Detecting UV marks using a UV sensor

How can i detect from a distance of 1-2cm, in a low light environment, a line drawn on paper by a UV marker such as the following UV markers:

  1. ... _s/108.htm ... 2749.l2649

What UV sensor should i use? Do UV sensors have an internal UV LED or would i need to add a LED that lights the paper? If i need to add a LED, what kind of LED should i use?


I am confused! Are you wanting to detect UV light or visible light when something is excited by UV light?


Any visible light camera will work to detect the lines, when they are illuminated by UV light.

1 Like

How can i detect from a distance of 1-2cm, in a low light environment, a line drawn on paper by a UV marker

If the background "white" is rather uniform, you "may" be able to get by with something like this:

UV LEDs are not all uniform, different wavelengths will cause the dyes to produce different intensities as well different UV intensities. Getting a project calibrated may be more hit-n-miss.

Investing in a Raspberry Pi and camera running AI may be more reliable as the system is trainable:

I want to find the simplest analog output sensor, that can detect the UV mark, when iluminated by UV light.

Please be more forthcoming with the environment you are suggesting. Dark room? Normally light room? Outside at night? Outside in sunlight? You just mention low light, but what does that mean? Your low light is not my low light,
Have you tested any sensors for your project?


Test several and choose the simplest that actually works under a variety of conditions. We can't do that for you.

Your choices for analog are only a photo diode or a photo-multiplier tube. Are you willing to make the required lens system or the parabolic mirror?

Yes, i found out today by testing, that a photo-transistor is able to detect the difference, between a UV marker line reflection over paper, when a UV LED is pointed at the UV marker line and a blank area on the paper, that the UV LED is pointing at, where there is no UV mark.

You can see it with your eyes, its not UV!

Fluorescent dyes emit visible light when lit with UV light, so you only have to detect visible light. But you do need to illuminate it with UV light. Some fluorescent dyes work even with blue light in fact, and these will appear coloured under normal light.

Fluorescent dyes invisible in normal light are often used to secretly mark objects, which I think is the application here?

Note that the actual wavelength of UV light needed varies between dyes, and that the harder UV wavelengths require precautions to be taken as they can harm your eyes and skin.

Thanks, yes, it took me some time to discover that what you describe about detecting the UV markers, in the visible spectrum, is correct.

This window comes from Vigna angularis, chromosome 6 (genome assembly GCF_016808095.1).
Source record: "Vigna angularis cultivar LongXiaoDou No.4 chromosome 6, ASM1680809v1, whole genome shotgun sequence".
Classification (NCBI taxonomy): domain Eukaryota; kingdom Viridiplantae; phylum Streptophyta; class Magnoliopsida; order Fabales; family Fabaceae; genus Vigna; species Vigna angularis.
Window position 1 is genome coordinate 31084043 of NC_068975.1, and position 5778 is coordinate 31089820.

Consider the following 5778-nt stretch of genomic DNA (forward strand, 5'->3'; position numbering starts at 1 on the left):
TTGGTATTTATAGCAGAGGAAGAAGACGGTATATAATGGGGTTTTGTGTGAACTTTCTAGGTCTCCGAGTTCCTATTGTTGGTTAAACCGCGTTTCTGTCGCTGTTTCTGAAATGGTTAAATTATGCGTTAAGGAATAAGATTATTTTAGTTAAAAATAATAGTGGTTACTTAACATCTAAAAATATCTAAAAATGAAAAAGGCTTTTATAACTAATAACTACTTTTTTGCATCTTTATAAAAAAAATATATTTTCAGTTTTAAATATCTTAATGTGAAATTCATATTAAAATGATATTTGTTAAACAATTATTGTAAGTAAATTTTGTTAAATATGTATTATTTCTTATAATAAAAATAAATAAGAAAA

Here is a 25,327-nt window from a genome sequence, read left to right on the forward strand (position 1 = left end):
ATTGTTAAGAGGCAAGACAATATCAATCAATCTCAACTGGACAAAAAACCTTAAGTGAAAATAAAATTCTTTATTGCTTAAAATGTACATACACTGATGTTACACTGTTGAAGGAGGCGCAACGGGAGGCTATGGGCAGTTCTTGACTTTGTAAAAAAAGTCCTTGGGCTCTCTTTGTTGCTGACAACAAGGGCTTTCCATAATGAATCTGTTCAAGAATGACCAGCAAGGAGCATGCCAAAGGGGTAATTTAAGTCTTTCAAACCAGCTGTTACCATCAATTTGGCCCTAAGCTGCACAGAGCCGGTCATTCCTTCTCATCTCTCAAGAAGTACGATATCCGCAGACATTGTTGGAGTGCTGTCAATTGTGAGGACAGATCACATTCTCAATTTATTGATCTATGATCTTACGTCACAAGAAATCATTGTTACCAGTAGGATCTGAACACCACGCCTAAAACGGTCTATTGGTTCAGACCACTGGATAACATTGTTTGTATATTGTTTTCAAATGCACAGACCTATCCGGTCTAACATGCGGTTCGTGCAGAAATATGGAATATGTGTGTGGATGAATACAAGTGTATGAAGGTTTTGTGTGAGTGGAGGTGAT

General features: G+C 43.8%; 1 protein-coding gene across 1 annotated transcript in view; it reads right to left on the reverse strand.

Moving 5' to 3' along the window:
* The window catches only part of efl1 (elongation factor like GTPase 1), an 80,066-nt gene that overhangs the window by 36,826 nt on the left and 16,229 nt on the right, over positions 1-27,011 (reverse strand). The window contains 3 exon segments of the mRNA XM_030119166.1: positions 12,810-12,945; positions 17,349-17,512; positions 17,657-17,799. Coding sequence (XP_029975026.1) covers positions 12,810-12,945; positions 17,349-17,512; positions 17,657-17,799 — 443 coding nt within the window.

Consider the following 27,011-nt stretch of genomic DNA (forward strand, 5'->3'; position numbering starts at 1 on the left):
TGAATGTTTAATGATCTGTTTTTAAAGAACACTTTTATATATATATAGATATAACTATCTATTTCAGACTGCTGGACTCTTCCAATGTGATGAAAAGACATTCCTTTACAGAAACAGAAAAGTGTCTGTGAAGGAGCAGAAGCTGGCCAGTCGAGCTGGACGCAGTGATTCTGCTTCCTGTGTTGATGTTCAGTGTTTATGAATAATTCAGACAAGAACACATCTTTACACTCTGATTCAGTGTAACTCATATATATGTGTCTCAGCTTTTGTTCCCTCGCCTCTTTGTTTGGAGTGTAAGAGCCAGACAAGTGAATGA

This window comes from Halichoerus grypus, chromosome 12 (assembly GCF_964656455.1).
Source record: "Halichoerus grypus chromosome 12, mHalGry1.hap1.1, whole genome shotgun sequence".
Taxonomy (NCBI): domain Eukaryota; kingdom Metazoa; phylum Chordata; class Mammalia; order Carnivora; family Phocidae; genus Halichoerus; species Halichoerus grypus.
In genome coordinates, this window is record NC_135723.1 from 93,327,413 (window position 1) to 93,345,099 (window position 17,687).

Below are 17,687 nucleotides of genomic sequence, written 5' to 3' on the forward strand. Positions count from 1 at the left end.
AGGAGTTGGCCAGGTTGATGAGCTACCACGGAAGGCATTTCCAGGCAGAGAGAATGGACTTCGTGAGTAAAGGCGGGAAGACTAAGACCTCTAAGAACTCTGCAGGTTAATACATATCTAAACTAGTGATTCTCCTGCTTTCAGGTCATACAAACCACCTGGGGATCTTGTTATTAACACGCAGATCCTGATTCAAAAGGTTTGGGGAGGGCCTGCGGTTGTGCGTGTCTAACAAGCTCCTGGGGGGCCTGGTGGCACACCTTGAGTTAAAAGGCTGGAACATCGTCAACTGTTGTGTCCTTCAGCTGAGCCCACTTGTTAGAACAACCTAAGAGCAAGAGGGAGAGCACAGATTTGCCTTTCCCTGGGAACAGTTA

BTW, i suspect that a red UV marker i got only a few days ago, reflects UV light into the visible spectrum, even stronger than the blue and yellow UV markers i have, but i still need to make the temt6000 sensor measurments, to be sure about it.

Its not reflection, that's different! Fluorescence is when the (typically blue or UV) light is absorbed and converted into chemical energy, then later the chemical energy is released as light of a different (longer) wavelength. 'Later' can be anything from picoseconds to millions of years depending on the material involved.

1 Like

The temt6000 coupled to a UV LED, differentiates a paper with a flourescent marker line (3mm thick) and a blank paper with no line on it, by a value of only 30-40 out of 1024 AtoD conversion.

This small difference results in too many situations of false poitive and false negative.

Is there another LUX sensor model, that is simple to use with an Arduino and can give a better result or are there any code changes, that can be done for that purpose?

It seems that a difference of at least 150 (out of 1024) is required.

As an example of a good difference i will describe the following:

In detecting black lines, using an IR sensor, as in line tracker robot projects, the difference of sensing results, between a black line drawn on the paper and a blank area on the paper, goes up all the way to a value of 700 out of 1024 !!

To increase the signal to noise ratio, reduce the noise. You need very good color filters to remove the irrelevant background light.

Another approach is to use modulated UV light and detect only a modulated fluorescence emission of the appropriate wavelength.

Where can such a filter be found and how do i apply it on a temt6000 sensor?

Edmund Scientific, among many others, sells narrow bandwidth color filters. Of course you have to know what wavelength range is appropriate, and they aren't cheap.

What about the modulation approach? How is it implemented on the UV LED side and on the sensor side?

You could use PWM to switch the UV LED on and off at around 38 kHz (typical of IR remote controls), and use a bandpass filter with a photodiode and color filter to detect fluorescence emission at 38 kHz.

Expensive components are a problem in this case (regarding the filters at Edmund Scientific).

Detecting weak signals amid background is always expensive, unless you can take advantage of some large scale consumer technology.